The VAT saga

Mishel Khan
Thursday, July 27th, 2017


When the country’s Finance Minister, AMA Muhith, announced that a unified Value-Added Tax (VAT) rate would be implemented in his budget speech, there was a massive uproar from business leaders, compelling him to re-think his plans and eventually backtrack on his plans and defer the decision by two years at least. However, how much do these business leaders and industries truly contribute with VAT payments to the government’s coffers, and did the backtracking of the policy really help the majority of consumers in the country.


Although the revenue in VAT payments to the large taxpayers unit (LTU) from companies in Bangladesh increased by 20 percent in the fiscal year 2016-2017, the number of companies which have been paying the LTU have decreased over the years, which is significant as more companies should have been brought under this VAT paying umbrella, which would have happened directly if the flat-rate was implemented.


The total VAT collected by the LTU in the fiscal year 2016-2017 amounted to Tk. 367.82, which is a healthy increase by the unit amounting to more than Tk.63 billion in additional revenue. However, the top 20 taxpayers’ contributions amount to more than 84 percent of the total, whilst the rest contribute only 16 percent. In addition to this, surprisingly, almost half of all the VAT collected by the LTU has been from a tobacco multinational alone, British American Tobacco (BAT), who alone paid Tk. 136.5 billion.


An official in NBR, speaking on condition of anonymity, mentioned that there is still a significant amount of VAT which is still unrealized from the existing registered taxpayers as well as thousands of other un-registered taxpayers, which could potentially help with the deficit created in the budget with the withdrawal of flat rate for VAT in the budget, as well significantly increase the revenues of National Bureau of Revenue (NBR).


NBR had already started meticulously working towards the unified VAT rate of 15 percent right after the Finance minister had announced it in his budget speech, and it is thought that this would have brought thousands of potential taxable businesses under the NBR’s tax net and potentially increase revenues in the billions. The backtracking has put NBR in a difficult position, where it is required to now work towards the policy it had least predicted.


It is widely accepted that such a backtracking in policy is unprecedented, especially since the Finance Minister mentioned clearly on multiple occasions that the policy would not pass on any cost burden on consumers and that there would be enough cushion against price hikes. Finance ministry officials hold a few top businessmen responsible for this sudden change in policy, instead of the larger business community.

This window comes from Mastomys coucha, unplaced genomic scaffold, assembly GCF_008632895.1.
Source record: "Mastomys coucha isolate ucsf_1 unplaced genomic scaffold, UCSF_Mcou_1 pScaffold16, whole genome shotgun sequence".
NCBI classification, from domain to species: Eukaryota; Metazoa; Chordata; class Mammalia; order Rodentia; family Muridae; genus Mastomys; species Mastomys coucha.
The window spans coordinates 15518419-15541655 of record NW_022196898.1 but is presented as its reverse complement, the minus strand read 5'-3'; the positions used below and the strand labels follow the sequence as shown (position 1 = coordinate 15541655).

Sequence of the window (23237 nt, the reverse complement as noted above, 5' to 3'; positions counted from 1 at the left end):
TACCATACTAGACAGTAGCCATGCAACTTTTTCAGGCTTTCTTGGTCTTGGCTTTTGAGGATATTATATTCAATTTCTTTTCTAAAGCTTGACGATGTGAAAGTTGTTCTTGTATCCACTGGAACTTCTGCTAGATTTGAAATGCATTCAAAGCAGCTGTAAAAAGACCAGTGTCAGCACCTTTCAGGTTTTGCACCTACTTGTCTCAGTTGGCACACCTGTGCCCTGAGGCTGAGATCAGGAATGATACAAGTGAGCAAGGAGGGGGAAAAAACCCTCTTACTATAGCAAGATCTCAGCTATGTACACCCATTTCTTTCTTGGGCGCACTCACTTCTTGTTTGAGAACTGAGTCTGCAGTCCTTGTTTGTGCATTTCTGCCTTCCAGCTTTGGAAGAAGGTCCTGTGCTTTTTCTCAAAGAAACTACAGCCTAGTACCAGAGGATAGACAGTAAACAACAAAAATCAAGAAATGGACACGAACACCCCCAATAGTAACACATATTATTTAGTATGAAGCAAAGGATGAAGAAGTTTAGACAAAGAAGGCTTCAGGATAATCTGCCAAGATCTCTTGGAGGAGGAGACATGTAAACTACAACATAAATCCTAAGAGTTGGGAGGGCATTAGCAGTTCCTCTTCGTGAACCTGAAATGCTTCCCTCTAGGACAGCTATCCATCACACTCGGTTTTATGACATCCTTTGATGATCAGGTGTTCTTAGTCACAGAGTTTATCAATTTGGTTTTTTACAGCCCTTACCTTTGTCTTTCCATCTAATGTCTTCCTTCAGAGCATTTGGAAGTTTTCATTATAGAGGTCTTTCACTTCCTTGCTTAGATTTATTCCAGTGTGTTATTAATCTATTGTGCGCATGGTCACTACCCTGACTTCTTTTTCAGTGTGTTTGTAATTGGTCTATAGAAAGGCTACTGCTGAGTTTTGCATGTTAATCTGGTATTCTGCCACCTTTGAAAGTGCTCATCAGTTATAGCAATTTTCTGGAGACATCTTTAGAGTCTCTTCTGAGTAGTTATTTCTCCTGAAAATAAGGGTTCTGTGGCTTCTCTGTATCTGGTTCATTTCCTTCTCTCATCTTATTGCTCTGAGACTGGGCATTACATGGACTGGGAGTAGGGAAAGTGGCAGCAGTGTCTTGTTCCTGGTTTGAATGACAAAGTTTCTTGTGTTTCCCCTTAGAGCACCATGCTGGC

The government is still going forward with its plan to make the VAT system automated, a project financed by the World Bank, although the whole software shall now have to be adapted with the change in VAT plans and complicate the whole process with different VAT rates.


The back-tracking towards the decision for a unified VAT system has also breached the government’s previous commitment to the International Monetary Fund (IMF), during its negotiations for the last two installments of the Extended Credit Facility of USD 1 billion.


Amongst the current top payers of VAT in the country, Petrobangla and Bangladesh Power Development Board (BPDB) have been contributing significantly to the LTU. The top three telecom operators, Grameenphone, Robi Axiata and Banglalink, have also contributed significant amounts.


There have been large gaps in the revenue collection statistics between the NBR and LTU in the past, which has created confusion for policy makers and economists, something which should be minimized with the planned implementation of the automation of the VAT system.


It is yet to be seen what shall be the real implications for the NBR and LTU, with the unchanged VAT system, and if the government shall truly implement the unified system in two years time.

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